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Primary care identification and referral to improve safety of women experiencing domestic violence (IRIS): protocol for a pragmatic cluster randomised controlled trial.

Abstract

BACKGROUND

Domestic violence, which may be psychological, physical, sexual, financial or emotional, is a major public health problem due to the long-term health consequences for women who have experienced it and for their children who witness it. In populations of women attending general practice, the prevalence of physical or sexual abuse in the past year from a partner or ex-partner ranges from 6 to 23%, and lifetime prevalence from 21 to 55%. Domestic violence is particularly important in general practice because women have many contacts with primary care clinicians and because women experiencing abuse identify doctors and nurses as professionals from whom they would like to get support. Yet health professionals rarely ask about domestic violence and have little or no training in how to respond to disclosure of abuse.

METHODS/DESIGN

This protocol describes IRIS, a pragmatic cluster randomised controlled trial with the general practice as unit of randomisation. Our trial tests the effectiveness and cost-effectiveness of a training and support programme targeted at general practice teams. The primary outcome is referral of women to specialist domestic violence agencies. Forty-eight practices in two UK cities (Bristol and London) are randomly allocated, using minimisation, into intervention and control groups. The intervention, based on an adult learning model in an educational outreach framework, has been designed to address barriers to asking women about domestic violence and to encourage appropriate responses to disclosure and referral to specialist domestic violence agencies. Multidisciplinary training sessions are held with clinicians and administrative staff in each of the intervention practices, with periodic feedback of identification and referral data to practice teams. Intervention practices have a prompt to ask about abuse integrated in the electronic medical record system. Other components of the intervention include an IRIS champion in each practice and a direct referral pathway to a named domestic violence advocate.

DISCUSSION

This is the first European randomised controlled trial of an intervention to improve the health care response to domestic violence. The findings will have the potential to inform training and service provision.

TRIAL REGISTRATION

ISRCTN74012786.

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  • Authors+Show Affiliations

    ,

    Academic Unit of Primary Health Care, University of Bristol, 25-27 Belgrave Road, Clifton, Bristol, BS8 2AA, UK.

    , , , , , , , , , ,

    Source

    BMC public health 10: 2010 pg 54

    MeSH

    Adult
    Clinical Competence
    Cost-Benefit Analysis
    Domestic Violence
    Female
    Great Britain
    Humans
    Inservice Training
    Primary Health Care
    Program Development
    Referral and Consultation
    Research Design
    Women's Health

    Pub Type(s)

    Journal Article
    Randomized Controlled Trial
    Research Support, Non-U.S. Gov't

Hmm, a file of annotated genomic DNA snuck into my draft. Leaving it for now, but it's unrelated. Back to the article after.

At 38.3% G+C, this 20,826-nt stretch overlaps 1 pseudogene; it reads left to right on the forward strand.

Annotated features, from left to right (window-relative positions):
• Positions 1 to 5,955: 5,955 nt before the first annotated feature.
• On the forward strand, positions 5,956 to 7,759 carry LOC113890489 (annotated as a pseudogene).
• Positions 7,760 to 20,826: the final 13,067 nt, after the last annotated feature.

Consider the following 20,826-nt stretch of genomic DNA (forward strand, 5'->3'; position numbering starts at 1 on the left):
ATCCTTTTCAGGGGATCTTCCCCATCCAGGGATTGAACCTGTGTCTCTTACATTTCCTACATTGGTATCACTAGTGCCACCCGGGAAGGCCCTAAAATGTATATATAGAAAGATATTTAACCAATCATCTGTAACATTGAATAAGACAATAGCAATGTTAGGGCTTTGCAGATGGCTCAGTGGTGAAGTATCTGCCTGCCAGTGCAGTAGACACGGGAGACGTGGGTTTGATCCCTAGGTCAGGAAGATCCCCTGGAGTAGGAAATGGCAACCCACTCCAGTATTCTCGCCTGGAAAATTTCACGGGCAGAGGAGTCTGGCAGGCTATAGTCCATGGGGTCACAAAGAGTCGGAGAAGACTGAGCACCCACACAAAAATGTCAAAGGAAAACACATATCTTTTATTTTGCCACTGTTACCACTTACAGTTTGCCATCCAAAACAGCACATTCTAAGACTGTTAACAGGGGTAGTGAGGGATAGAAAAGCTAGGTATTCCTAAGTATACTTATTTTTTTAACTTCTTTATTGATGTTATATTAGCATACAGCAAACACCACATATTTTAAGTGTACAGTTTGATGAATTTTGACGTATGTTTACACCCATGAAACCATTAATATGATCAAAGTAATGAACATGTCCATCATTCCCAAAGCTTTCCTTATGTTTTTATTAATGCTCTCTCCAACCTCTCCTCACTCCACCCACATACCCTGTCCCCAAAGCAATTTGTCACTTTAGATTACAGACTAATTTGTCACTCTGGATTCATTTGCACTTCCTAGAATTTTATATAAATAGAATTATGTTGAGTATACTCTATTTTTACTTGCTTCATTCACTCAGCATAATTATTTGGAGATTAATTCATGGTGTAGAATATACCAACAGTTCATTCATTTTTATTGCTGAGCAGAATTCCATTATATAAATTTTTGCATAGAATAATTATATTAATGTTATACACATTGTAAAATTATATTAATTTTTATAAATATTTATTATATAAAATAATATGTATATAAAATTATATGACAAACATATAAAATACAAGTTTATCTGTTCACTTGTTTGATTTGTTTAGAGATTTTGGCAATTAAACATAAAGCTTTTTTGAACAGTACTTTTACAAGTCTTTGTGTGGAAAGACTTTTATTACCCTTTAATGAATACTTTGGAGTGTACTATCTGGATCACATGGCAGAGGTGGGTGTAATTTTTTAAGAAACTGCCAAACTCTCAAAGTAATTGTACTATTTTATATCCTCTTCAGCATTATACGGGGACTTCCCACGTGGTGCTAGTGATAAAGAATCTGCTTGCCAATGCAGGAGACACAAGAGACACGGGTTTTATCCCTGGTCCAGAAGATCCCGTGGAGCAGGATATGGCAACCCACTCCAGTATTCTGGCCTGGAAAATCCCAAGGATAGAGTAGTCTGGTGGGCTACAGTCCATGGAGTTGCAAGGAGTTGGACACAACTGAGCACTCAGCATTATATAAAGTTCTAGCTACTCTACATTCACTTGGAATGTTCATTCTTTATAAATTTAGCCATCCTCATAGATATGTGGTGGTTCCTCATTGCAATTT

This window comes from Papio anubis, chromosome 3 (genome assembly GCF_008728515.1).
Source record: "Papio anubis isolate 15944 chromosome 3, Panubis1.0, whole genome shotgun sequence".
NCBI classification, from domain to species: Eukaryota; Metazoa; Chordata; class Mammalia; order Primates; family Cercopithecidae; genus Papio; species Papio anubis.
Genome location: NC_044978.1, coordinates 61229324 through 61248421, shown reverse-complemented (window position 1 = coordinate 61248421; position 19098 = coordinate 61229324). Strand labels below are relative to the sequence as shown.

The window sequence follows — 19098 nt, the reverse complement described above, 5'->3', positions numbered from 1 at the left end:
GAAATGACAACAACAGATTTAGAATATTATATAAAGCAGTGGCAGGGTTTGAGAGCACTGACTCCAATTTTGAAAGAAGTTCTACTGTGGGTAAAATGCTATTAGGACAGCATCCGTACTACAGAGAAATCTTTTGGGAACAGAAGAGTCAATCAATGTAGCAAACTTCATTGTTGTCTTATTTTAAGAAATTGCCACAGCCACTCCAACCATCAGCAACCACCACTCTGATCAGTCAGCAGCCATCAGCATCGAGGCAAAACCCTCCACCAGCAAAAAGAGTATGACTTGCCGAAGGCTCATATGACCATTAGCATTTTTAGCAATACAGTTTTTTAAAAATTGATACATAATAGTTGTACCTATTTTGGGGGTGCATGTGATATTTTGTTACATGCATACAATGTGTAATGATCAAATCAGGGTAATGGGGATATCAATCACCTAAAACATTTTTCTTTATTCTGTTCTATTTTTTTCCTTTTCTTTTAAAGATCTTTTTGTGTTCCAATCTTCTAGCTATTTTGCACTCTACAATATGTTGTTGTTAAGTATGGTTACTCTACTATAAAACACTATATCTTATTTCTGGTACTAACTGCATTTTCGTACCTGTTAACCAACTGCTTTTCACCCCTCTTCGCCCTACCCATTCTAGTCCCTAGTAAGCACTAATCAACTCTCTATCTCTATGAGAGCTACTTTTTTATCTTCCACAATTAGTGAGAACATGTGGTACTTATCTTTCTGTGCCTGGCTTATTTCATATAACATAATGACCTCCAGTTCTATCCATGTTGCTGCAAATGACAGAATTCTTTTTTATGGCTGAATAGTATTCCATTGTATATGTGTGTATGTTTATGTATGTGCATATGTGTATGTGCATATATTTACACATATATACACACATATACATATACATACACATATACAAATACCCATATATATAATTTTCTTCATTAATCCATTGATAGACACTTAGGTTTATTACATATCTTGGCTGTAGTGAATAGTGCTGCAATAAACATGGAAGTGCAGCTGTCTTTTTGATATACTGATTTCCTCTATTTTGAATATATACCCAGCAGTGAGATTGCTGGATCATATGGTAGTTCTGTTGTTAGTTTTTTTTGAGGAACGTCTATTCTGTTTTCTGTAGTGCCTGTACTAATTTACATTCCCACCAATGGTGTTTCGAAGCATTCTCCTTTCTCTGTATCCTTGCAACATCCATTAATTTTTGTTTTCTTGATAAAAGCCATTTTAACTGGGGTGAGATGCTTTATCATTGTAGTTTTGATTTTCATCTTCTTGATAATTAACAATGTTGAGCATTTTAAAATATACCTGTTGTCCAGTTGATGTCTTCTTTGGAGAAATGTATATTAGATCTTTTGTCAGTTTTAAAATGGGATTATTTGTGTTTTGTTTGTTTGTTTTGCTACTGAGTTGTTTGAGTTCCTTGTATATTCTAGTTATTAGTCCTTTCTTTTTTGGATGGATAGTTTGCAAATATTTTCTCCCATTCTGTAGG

Language

    eng

    PubMed ID

    20122266

    Citation

    TY - JOUR T1 - Primary care identification and referral to improve safety of women experiencing domestic violence (IRIS): protocol for a pragmatic cluster randomised controlled trial. AU - Gregory,Alison, AU - Ramsay,Jean, AU - Agnew-Davies,Roxane, AU - Baird,Kathleen, AU - Devine,Angela, AU - Dunne,Danielle, AU - Eldridge,Sandra, AU - Howell,Annie, AU - Johnson,Medina, AU - Rutterford,Clare, AU - Sharp,Debbie, AU - Feder,Gene, Y1 - 2010/02/02/ PY - 2009/12/30/received PY - 2010/2/2/accepted PY - 2010/2/2/aheadofprint PY - 2010/2/4/entrez PY - 2010/2/4/pubmed PY - 2011/7/16/medline SP - 54 EP - 54 JF - BMC public health JO - BMC Public Health VL - 10 N2 - BACKGROUND: Domestic violence, which may be psychological, physical, sexual, financial or emotional, is a major public health problem due to the long-term health consequences for women who have experienced it and for their children who witness it. In populations of women attending general practice, the prevalence of physical or sexual abuse in the past year from a partner or ex-partner ranges from 6 to 23%, and lifetime prevalence from 21 to 55%. Domestic violence is particularly important in general practice because women have many contacts with primary care clinicians and because women experiencing abuse identify doctors and nurses as professionals from whom they would like to get support. Yet health professionals rarely ask about domestic violence and have little or no training in how to respond to disclosure of abuse. METHODS/DESIGN: This protocol describes IRIS, a pragmatic cluster randomised controlled trial with the general practice as unit of randomisation. Our trial tests the effectiveness and cost-effectiveness of a training and support programme targeted at general practice teams. The primary outcome is referral of women to specialist domestic violence agencies. Forty-eight practices in two UK cities (Bristol and London) are randomly allocated, using minimisation, into intervention and control groups. The intervention, based on an adult learning model in an educational outreach framework, has been designed to address barriers to asking women about domestic violence and to encourage appropriate responses to disclosure and referral to specialist domestic violence agencies. Multidisciplinary training sessions are held with clinicians and administrative staff in each of the intervention practices, with periodic feedback of identification and referral data to practice teams. Intervention practices have a prompt to ask about abuse integrated in the electronic medical record system. Other components of the intervention include an IRIS champion in each practice and a direct referral pathway to a named domestic violence advocate. DISCUSSION: This is the first European randomised controlled trial of an intervention to improve the health care response to domestic violence. The findings will have the potential to inform training and service provision. TRIAL REGISTRATION: ISRCTN74012786. SN - 1471-2458 UR - https://www.unboundmedicine.com/medline/citation/20122266/Primary_care_identification_and_referral_to_improve_safety_of_women_experiencing_domestic_violence__IRIS_:_protocol_for_a_pragmatic_cluster_randomised_controlled_trial_ L2 - http://www.biomedcentral.com/1471-2458/10/54 ER -